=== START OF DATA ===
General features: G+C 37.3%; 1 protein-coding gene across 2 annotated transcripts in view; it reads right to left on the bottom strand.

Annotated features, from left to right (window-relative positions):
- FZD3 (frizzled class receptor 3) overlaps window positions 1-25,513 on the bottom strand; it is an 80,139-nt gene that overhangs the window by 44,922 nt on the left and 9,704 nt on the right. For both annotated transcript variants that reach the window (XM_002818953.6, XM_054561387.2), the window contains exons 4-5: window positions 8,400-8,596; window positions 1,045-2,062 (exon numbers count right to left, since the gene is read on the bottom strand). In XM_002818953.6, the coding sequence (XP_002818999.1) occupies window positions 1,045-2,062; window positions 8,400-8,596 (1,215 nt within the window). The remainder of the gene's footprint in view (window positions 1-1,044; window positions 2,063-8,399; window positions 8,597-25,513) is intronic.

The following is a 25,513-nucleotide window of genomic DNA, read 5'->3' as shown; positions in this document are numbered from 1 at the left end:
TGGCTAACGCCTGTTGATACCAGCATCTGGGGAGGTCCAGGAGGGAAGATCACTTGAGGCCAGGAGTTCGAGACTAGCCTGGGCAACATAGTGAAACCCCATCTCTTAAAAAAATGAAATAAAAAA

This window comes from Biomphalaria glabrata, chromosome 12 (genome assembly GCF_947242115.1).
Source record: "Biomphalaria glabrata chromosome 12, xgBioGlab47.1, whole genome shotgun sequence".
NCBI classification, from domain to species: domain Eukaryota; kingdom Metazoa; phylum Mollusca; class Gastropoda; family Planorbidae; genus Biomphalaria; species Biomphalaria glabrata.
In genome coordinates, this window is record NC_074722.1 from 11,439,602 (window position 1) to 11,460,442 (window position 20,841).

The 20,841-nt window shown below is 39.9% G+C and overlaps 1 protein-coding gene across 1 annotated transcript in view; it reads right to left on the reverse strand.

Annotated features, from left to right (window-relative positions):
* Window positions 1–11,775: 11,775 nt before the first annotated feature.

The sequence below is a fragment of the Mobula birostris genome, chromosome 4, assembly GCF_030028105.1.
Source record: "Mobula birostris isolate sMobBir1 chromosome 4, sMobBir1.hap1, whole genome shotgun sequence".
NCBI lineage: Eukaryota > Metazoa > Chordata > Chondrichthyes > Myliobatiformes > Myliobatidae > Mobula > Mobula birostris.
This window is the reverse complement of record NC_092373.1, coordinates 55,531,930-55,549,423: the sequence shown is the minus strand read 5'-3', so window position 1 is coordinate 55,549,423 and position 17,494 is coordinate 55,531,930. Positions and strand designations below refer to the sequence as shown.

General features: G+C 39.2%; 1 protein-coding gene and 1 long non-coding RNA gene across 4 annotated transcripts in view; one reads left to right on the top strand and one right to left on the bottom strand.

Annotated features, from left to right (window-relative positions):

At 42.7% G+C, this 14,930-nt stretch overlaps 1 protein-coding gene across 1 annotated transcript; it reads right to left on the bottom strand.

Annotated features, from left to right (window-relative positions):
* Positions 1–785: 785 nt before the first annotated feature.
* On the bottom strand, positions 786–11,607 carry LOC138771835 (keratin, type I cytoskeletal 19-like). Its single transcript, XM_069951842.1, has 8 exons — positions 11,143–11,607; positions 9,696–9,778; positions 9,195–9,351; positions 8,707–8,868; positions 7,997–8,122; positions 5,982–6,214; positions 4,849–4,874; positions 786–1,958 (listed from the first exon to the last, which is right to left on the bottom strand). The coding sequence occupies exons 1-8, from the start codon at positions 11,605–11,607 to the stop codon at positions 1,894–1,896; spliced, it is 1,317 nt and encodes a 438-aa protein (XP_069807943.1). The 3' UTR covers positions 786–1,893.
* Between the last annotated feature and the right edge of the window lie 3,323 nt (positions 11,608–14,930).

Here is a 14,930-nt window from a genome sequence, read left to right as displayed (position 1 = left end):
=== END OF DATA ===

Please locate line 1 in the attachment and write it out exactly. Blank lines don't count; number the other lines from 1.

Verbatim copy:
General features: G+C 37.3%; 1 protein-coding gene across 2 annotated transcripts in view; it reads right to left on the bottom strand.